How it Works: The creator of a space is the host. Hosts can directly invite listeners into a space by DMing them a link to the space, Tweeting out a link or sharing a link elsewhere. (Coming soon, a limited group of hosts will be able to make some bank by hosting ticketed spaces for more exclusive conversations.) Hosts can send requests to listeners to become speakers, or listeners can request permission to speak by tapping on the “Request” icon. Up to 11 people, including the host, can speak in a space at any given time. There is no limit on the number of listeners. Hosts can mute a speaker or all speakers at once or remove them from the space completely. Conversations are removed from the platform when the space is no longer live, but Twitter retains copies of the audio for 30 days in case of a rule violation.
Opportunities for Brands: You can host events that capitalize on Twitter’s real-time cultural intelligence, run focus groups, host fireside chats or Q&As, host informal business chats led by executives and thought leaders, get product feedback, chime in on hot industry topics and more.
Drawbacks: There’s no paid advertising on Twitter Spaces, you need a Twitter account to participate, the number of speakers in a space is limited and all spaces are public for now.
Brands Using it: Procter & Gamble hosted a space as part of its diversity and inclusion campaign asking people to #WidenTheScreen and spark a conversation about bias and inequality in the film industry. To celebrate the re-release of “Scott Pilgrim vs. The World,” Universal Pictures hosted a space with the film’s co-writer/producer/director, along with cast members. In a space with AdAge, Xbox talked about rallying Twitter’s gaming community to win the platform’s #BestOfTweets brand bracket activation.
DISCORD STAGE CHANNELS
Available on: Windows, macOS, Linux, iOS, Android and any browser via the web app.
What: Boasting nearly 150 million monthly active users, Discord itself is a group chat service initially built for gamers that has since become a platform for a variety of communities who gather on topic-specific voice channels called servers where everyone talks freely. On Discord Stage Channels, the conversation is more structured in that only certain people are allowed to talk at once to a group of listeners. Stage Channels are a special type of voice channel Discord users can create within their community servers.
How it Works: Within each Stage Channel, a user can be a moderator, a speaker or listen from the audience. Audience members can click the hand-raise button to request to speak. Stage moderators are special speakers who can set a topic on the Stage Channel and open it. They have the power to bring speakers “on stage,” as well as mute and remove speakers. There is no limit on the number of speakers, but currently, the number of users who can participate in a Stage Channel is capped at 1,000. Discord is also working on ticketed Stage Channels, meaning moderators will be able to charge for access to a Stage Channel. And the brand just released a Stage Discovery feature that lets users see a feed of public Stage Channels that they might be interested in, which is curated via machine learning.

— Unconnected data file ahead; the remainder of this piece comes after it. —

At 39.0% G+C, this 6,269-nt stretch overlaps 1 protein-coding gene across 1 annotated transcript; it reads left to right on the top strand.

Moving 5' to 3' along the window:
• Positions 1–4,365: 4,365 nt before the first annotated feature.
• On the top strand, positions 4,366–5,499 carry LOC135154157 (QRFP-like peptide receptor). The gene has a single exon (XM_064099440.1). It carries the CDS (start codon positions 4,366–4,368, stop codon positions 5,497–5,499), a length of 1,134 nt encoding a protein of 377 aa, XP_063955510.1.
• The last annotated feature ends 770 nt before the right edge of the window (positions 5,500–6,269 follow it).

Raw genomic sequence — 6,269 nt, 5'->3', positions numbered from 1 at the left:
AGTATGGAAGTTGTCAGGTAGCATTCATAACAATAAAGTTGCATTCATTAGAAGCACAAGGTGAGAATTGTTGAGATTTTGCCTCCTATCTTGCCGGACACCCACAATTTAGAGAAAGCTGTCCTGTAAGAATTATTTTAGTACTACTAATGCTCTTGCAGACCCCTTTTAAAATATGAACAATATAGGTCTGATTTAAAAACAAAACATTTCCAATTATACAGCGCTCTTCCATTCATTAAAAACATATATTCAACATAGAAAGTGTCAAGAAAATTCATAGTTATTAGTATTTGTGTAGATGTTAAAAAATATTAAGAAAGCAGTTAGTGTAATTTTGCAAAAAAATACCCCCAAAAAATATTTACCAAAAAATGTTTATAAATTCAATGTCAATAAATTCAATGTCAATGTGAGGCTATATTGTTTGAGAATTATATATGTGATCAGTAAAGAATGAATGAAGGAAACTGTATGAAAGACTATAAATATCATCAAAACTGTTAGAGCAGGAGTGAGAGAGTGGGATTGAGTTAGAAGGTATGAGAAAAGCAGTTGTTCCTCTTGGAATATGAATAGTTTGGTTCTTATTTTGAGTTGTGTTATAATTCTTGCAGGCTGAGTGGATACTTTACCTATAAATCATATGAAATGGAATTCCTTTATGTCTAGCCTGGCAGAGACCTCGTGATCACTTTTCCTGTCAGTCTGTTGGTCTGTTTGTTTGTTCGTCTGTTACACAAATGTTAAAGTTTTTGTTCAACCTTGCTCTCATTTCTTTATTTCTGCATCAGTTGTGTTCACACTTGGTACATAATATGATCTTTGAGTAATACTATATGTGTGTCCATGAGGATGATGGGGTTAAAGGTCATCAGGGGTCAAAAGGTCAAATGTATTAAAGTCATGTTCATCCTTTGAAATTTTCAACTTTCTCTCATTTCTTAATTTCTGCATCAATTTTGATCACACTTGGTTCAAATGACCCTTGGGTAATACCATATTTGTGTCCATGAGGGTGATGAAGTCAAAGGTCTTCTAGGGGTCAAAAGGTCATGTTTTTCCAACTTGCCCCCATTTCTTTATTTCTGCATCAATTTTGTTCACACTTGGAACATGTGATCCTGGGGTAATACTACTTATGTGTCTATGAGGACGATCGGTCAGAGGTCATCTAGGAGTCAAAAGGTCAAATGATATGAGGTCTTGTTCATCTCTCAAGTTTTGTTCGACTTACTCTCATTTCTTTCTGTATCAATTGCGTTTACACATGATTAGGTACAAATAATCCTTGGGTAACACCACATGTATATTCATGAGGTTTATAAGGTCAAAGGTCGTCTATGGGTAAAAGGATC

Opportunities for Brands: Still in its early stages, the platform has been used for AMAs (“ask me anything”), fireside chats, townhalls and reading groups, but could easily be used for focus groups, informal business chats led by executives and thought leaders, product feedback sessions and discussions on hot industry topics.
Drawbacks: There’s no paid advertising on Discord, you have to have a Discord account to access Stage Channels, and Stage Channels are bound to specific community servers, meaning only members of that server can participate and there isn’t an external link to send non-members. In addition, Discord doesn’t make it clear whether or not it records conversations, and if so, whether or not they’re deleted from the platform after the discussion ends.
Brands Using it: Brands are still figuring out how to best leverage the new product, but Kano, a London-based developer of educational technology, created its own server following customer requests, and it has become a community forum for parents, teachers and kids using the brand’s products.